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Force required to fit bearing

Force required to fit bearing

(OP)
I know that asking for an accurate formula for the force required to fit a bearing onto a shaft (or a shaft into a bearing) is like asking for a three-word solution to Fermat's Last Theorem, so I am not going to ask for one. thumbsup2 However, if there is someone practiced in such Black Arts who can seriously suggest a Ball-park figure for the Force (in Newtons) required to press a 32 mm single-race ball bearing onto a shaft, I would be really appreciative. bow

Thanks

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Artificial Intelligence is no match for Natural Stupidity

RE: Force required to fit bearing

2
Hi vagulus,

You have provided precious little info to start.

Do you know what the shaft diameter is within 0.0002 inch or so?
Note "is" is not the same as what appears on the shaft drawing.
And how round the shaft is, especially if it is a centerless ground part.

What do you know about the design of the machine?
IF the shaft is stationary a slight amount of clearance and a slip fit MAY be just fine.
If the shaft rotates, like the rotor of an electric motor, some amount of interference is likely required.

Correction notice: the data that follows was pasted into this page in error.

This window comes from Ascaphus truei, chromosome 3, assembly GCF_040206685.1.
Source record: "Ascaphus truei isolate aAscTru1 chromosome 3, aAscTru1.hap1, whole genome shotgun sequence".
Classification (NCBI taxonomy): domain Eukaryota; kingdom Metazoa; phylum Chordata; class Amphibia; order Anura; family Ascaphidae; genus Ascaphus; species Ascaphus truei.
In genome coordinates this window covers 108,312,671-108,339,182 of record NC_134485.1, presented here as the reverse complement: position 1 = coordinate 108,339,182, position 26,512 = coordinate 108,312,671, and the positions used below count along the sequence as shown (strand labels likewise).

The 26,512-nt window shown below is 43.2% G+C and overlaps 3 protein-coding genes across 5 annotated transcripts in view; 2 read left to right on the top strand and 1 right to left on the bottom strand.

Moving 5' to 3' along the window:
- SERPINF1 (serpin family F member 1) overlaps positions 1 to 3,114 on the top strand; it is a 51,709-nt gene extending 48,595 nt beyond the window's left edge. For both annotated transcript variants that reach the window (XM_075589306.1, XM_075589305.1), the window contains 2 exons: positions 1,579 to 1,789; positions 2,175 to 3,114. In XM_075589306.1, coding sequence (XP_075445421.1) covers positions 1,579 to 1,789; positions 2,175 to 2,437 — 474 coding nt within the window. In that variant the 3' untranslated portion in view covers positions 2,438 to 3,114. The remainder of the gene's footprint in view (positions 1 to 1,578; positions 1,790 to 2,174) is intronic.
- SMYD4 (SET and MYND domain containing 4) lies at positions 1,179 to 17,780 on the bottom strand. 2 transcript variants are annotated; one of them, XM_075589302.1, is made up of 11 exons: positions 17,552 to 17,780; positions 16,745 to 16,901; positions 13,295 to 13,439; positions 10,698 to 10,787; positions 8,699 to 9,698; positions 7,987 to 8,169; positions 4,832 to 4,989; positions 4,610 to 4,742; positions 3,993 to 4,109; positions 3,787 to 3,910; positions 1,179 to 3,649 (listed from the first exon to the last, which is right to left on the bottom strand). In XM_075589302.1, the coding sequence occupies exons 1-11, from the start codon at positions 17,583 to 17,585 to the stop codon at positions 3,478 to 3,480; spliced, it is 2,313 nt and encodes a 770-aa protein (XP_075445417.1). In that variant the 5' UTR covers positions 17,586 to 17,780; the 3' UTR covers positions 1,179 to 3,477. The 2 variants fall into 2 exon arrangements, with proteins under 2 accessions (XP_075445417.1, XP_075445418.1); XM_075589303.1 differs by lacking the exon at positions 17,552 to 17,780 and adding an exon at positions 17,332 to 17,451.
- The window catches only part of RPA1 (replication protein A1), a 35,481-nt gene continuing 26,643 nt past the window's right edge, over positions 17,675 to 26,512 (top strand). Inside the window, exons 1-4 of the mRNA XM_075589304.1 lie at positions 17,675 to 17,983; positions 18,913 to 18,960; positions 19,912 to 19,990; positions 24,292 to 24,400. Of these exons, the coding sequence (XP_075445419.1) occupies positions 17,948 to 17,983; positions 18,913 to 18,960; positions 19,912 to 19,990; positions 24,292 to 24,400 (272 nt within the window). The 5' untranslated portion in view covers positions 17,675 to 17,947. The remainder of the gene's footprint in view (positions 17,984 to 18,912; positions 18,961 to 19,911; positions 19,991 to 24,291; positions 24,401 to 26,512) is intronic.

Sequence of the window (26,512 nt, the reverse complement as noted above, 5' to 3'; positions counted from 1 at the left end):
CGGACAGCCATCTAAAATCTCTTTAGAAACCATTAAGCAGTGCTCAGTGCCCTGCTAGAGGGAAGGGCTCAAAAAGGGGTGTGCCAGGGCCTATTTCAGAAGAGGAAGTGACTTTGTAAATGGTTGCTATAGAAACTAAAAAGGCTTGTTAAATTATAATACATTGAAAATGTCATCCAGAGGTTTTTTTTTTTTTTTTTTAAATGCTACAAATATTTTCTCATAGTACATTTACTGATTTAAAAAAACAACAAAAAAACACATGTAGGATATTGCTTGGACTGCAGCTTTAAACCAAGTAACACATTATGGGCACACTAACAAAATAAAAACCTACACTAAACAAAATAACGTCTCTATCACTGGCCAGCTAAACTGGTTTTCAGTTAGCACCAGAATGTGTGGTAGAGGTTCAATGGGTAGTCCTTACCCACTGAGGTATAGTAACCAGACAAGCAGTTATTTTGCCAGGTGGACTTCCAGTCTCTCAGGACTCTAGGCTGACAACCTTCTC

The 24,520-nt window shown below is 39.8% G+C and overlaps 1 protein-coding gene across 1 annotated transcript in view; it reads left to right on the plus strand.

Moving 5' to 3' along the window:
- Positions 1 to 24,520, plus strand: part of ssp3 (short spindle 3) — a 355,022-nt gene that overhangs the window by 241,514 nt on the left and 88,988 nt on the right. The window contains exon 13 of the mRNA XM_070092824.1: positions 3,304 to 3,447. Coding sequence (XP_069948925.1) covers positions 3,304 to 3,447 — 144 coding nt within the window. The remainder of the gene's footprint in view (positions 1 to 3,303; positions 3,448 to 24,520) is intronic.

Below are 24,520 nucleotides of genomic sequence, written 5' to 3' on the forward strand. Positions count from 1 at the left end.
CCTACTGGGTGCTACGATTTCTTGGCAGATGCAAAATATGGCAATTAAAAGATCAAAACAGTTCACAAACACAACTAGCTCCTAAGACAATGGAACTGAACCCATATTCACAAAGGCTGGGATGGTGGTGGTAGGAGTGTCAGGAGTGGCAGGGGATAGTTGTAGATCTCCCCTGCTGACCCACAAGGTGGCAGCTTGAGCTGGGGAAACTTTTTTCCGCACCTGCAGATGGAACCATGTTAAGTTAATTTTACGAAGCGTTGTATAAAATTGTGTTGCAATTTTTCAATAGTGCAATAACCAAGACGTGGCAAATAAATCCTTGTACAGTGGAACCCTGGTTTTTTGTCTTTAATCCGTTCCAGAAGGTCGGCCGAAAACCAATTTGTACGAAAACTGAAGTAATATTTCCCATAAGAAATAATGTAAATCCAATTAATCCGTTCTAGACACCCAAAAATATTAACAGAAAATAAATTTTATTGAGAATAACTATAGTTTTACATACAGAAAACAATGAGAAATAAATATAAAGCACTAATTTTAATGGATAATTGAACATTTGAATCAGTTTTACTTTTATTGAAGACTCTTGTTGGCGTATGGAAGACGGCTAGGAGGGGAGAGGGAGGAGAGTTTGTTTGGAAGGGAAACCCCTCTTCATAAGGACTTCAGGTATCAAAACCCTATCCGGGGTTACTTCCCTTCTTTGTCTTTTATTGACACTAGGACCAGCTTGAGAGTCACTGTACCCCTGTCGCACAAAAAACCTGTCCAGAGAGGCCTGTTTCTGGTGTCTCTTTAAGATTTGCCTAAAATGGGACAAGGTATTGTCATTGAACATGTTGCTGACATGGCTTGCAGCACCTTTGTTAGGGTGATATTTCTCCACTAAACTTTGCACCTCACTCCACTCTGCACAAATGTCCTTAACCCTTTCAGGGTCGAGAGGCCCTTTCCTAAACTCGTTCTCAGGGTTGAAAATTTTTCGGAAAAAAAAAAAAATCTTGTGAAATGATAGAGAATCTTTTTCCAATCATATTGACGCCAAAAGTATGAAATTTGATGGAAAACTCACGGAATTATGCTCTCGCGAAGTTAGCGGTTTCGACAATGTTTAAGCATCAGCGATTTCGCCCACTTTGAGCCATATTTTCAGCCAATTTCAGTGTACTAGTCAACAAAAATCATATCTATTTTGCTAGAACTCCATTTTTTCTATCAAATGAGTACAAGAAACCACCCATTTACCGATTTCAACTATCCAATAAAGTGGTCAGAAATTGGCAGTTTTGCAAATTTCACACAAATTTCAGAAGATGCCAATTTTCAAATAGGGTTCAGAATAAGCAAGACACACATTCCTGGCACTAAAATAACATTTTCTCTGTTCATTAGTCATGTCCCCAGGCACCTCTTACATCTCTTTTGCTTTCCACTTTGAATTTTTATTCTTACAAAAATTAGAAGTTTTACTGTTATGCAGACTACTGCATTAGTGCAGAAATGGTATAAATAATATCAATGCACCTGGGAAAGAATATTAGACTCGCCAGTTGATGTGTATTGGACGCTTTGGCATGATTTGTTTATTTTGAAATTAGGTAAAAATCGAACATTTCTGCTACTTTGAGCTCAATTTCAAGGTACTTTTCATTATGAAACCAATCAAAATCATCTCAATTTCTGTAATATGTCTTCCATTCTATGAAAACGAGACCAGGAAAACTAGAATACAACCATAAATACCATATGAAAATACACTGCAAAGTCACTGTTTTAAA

Depending on the application the bearing may require greater than standard internal clearance lest it become too tight when the inner race is expanded by the tight fitting shaft ( or outer race by the housing) or if the shaft runs hot, like an electric motor.
There needs to be another bearing on the shaft somewhere. How is thermal growth accomadated?

For typical applications a light drive fit, or maybe a few hundred pounds of force would suffice.
As would heating the bearing on a 100W incandescent light bulb for 15 minutes or so.
http://model-a-ford.org/wp-content/uploads/2015/11...

pages 13 to 14 here -
http://www.skf.com/binary/tcm:12-114679/140-710%20...

RE: Force required to fit bearing

(OP)
Thanks for that. (That Skefco Manual will come in handy thanks)

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Artificial Intelligence is no match for Natural Stupidity

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